The North

The Inuit are indigenous peoples with similar cultures living primarily on the Arctic coasts of Siberia, Alaska, the Northwest Territories, Nunavut, Quebec, Labrador, and Greenland. Until the last few decades, the culture in this range was remarkably homogeneous, notably in the reliance on fish, marine mammals and land animals for food, heat, light, clothing, tools, and shelter. Their language, sometimes called Inuktitut, is grouped under Inuit language or Eskimo-Aleut languages.

Canadian Inuit live primarily in the territory of Nunavut, Nunavik in northern Quebec, and in the Nunatsiavut settlement region in Labrador. The Inuvialuit live mostly in the Mackenzie River delta, on Banks Island and part of Victoria Island in the Northwest Territories. Alaskan Inupiaq live on the North Slope, while the Yupik live in western Alaska and a part of Chukotka Autonomous Okrug in Russia.

The Inuit Circumpolar Conference (ICC), founded in 1977, defines its constituency to include Canada’s Inuit and Inuvialuit, Greenland’s Kalaallit people, Alaska’s Inupiaq and Yupik people, and Russia’s Yupik. The Yupik are not Inuit in the sense of being descended from the Thule and prefer to be called Yupik or Eskimo. The ICC represents approximately 160,000 Inuit.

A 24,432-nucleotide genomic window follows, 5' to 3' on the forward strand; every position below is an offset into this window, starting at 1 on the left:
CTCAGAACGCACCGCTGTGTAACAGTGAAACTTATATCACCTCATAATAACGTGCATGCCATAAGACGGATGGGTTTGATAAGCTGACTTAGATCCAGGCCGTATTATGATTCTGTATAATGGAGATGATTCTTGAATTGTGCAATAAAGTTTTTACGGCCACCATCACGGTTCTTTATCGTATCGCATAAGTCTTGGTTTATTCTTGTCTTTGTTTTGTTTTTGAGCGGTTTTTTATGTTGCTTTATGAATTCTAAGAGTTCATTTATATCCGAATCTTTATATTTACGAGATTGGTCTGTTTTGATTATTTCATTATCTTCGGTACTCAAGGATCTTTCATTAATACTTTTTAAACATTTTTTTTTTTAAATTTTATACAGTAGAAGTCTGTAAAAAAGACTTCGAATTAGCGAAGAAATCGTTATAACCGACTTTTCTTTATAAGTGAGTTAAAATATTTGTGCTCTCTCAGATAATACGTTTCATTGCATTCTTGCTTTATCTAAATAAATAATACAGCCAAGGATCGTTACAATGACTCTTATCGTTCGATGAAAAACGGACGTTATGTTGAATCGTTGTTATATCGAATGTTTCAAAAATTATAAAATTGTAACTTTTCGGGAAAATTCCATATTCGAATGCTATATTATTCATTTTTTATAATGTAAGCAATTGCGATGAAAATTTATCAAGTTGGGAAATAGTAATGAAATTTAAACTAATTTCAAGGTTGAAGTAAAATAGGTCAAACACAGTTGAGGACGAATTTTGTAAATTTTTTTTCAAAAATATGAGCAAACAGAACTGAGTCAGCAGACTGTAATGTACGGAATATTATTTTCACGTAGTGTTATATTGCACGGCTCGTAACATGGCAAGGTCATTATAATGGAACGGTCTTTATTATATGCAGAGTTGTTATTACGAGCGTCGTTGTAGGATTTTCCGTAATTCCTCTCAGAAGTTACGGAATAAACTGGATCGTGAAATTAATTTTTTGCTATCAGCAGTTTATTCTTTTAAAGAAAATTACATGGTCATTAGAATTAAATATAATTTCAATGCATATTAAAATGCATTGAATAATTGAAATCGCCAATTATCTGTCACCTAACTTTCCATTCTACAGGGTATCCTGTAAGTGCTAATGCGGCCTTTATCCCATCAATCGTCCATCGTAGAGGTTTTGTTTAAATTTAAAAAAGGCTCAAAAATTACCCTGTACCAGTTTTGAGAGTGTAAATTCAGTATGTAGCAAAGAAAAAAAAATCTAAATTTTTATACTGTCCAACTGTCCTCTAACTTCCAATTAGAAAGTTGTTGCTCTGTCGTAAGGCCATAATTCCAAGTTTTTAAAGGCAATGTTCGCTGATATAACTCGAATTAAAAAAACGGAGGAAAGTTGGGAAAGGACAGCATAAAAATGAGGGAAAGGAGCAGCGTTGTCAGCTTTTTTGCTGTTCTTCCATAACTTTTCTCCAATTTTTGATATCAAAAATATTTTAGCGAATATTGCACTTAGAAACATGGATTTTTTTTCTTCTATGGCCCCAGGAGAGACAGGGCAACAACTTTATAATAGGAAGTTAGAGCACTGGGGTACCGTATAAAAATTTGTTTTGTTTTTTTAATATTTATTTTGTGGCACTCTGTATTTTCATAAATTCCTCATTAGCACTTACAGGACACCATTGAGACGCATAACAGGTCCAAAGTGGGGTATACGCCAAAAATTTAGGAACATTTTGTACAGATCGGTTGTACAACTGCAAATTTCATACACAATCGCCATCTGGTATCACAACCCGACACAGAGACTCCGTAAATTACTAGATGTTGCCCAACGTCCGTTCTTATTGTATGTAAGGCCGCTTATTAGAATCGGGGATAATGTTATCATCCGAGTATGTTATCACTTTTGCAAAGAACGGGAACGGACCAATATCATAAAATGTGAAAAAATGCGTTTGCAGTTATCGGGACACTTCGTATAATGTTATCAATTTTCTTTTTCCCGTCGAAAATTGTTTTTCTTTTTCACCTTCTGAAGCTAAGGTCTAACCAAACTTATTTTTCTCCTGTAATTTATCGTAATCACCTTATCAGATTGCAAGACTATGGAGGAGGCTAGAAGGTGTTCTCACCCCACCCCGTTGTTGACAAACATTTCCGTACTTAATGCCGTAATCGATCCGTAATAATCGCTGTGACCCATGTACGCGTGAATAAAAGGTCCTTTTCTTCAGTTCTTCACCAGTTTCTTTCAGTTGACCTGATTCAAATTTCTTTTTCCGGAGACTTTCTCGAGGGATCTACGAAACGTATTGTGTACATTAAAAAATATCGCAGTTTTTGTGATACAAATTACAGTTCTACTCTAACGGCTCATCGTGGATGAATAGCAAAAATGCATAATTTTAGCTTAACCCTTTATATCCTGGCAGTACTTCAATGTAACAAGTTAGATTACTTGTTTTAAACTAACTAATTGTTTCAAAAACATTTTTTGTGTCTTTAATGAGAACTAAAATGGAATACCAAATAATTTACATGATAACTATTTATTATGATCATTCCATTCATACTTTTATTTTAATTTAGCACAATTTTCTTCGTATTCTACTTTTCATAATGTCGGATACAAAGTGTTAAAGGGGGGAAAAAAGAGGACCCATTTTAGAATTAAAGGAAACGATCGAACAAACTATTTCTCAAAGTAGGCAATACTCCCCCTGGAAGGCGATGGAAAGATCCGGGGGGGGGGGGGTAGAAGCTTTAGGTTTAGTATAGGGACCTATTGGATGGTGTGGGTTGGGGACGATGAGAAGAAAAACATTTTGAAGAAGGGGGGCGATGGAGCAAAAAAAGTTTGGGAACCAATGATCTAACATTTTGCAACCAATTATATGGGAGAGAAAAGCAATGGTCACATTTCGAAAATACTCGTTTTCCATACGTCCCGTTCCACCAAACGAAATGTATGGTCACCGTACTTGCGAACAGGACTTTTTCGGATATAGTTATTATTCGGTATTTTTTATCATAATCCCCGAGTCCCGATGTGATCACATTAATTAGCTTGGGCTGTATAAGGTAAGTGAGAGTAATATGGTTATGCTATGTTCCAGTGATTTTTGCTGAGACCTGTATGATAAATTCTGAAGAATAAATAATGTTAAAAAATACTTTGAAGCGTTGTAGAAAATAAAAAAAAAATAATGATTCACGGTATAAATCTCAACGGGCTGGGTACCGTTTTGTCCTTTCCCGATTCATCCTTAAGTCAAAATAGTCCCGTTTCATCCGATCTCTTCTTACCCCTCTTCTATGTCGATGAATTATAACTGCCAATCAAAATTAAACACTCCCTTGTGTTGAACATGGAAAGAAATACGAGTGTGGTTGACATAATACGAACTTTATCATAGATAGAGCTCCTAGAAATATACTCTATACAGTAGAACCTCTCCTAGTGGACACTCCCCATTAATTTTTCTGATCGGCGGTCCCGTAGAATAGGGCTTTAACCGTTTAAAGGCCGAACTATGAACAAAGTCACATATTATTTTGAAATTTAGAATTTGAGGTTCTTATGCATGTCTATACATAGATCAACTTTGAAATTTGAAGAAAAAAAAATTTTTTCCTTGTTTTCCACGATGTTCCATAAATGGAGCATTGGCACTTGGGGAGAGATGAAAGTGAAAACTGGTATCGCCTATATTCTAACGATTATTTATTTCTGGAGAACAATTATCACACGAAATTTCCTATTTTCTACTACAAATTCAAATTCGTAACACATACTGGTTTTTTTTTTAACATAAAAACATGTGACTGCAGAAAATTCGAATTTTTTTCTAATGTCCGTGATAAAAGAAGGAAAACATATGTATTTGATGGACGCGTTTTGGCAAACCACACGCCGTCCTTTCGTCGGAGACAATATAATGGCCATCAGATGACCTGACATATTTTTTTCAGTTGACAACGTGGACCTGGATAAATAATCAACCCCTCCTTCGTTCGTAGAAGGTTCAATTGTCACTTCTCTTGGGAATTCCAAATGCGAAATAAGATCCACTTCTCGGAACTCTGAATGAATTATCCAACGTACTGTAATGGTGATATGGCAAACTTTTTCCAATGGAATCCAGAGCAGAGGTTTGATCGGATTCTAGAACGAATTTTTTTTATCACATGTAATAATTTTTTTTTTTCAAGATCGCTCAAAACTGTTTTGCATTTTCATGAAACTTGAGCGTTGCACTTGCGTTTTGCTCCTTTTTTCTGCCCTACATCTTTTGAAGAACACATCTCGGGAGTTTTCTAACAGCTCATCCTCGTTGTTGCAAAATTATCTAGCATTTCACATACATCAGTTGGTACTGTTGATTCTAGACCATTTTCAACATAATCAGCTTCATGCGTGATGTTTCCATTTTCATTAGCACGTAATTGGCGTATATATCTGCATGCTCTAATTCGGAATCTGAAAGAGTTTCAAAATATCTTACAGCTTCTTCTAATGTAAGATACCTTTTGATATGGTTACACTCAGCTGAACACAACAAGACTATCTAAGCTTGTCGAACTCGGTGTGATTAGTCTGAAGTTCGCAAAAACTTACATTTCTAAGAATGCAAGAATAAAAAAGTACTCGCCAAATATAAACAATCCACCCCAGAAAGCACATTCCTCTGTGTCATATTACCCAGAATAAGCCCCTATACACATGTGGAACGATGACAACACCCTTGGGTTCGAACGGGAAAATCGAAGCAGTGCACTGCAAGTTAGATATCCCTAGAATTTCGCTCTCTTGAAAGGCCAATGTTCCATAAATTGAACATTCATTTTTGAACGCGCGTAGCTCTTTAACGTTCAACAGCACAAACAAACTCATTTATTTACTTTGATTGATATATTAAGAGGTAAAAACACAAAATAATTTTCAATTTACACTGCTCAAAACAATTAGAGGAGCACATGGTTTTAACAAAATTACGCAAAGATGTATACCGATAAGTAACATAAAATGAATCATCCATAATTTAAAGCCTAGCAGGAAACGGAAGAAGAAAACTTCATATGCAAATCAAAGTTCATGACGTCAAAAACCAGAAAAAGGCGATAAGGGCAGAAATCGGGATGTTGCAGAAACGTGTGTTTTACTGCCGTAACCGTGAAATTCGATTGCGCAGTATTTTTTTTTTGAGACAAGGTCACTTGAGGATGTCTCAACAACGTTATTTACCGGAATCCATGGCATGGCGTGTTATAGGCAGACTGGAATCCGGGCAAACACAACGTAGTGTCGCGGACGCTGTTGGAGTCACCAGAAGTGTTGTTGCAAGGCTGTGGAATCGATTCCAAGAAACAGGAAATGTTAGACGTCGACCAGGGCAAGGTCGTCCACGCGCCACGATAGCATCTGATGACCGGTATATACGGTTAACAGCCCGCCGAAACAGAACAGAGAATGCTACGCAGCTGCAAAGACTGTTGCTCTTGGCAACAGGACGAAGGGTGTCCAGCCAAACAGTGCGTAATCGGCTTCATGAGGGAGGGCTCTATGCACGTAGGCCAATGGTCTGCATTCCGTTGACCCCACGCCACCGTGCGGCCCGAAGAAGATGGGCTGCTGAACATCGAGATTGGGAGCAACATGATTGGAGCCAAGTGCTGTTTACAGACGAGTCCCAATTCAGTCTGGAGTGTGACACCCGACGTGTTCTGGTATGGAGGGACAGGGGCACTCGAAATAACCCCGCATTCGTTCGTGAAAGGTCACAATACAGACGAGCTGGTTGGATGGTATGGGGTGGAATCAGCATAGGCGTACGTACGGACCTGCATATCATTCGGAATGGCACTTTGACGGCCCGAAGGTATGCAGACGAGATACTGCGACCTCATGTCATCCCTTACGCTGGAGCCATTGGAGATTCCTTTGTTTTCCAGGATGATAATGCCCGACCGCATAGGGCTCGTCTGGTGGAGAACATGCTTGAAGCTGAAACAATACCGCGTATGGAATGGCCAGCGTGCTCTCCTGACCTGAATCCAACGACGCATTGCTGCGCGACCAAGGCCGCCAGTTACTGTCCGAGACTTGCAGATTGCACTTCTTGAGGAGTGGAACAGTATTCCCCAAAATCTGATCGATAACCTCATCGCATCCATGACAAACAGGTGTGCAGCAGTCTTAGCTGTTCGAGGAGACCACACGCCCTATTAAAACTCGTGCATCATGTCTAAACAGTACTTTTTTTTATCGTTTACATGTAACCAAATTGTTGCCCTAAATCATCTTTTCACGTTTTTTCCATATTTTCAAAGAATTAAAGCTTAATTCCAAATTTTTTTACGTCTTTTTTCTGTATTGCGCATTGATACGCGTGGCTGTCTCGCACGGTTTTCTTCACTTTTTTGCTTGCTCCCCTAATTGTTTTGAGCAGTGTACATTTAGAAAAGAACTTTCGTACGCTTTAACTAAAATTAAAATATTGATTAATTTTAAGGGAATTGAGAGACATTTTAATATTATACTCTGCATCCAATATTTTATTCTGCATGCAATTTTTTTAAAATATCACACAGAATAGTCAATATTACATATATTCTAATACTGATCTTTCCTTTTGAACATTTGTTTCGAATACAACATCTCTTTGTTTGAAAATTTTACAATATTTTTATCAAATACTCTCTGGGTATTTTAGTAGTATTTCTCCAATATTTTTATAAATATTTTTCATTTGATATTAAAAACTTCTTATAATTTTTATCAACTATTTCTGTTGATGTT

In Canada’s north, where store-bought meat is expensive, a single ringed seal can provide the equivalent of $200 or more worth of meat to a family—and a much higher level of nutrition.

The Inuit Hunt

The Inuit of Canada’s Arctic generally hunt adult ringed seals, which are prevalent in the most northern areas of the continent.

Ringed seals migrate southward to give birth on landfast ice during March and April; by the time the young arrive at their northern home, they have reached adulthood. The majority of ringed seals harvested by Inuit are more than a year old.

Using their sharp claws, ringed seals scrape cone-shaped breathing holes in the ice, called allu or aglu. This allows them to travel for long distances away from shore and the ice edge, broadening their hunting grounds.

Traditionally, Inuit would stake out these breathing holes, standing still, harpoon at the ready for the instant a seal pops up to breathe. Although modern hunters use guns to target their prey, seal hunting still requires patience, vigilance, and skill.

The current population of ringed seals in the Canadian Arctic is estimated at 1.5 million. The annual Inuit take is about 35,000 animals, a managed and sustainable amount. The Nunavut Wildlife Management Board manages hunting in Nunavut, relying on traditional Inuit knowledge, science, and collaboration with the federal Department of Fisheries and Oceans. It operates on the principles of sustainable harvest, complete use, and humane harvesting.

Importance of Seal

Seal have long been key to Inuit survival, providing virtually all the necessities of life: food, warmth, light, and shelter. Seal hide, both waterproof and warm, was the preferred material for clothing and boots. The oil was fuel for lamps. The meat was high in nutrients, energy, and flavour. Seals were highly respected for these reasons, appreciated and shared — the traditions of the seal hunt and of the arts, crafts, and necessities that resulted from it are cultural and community cornerstones.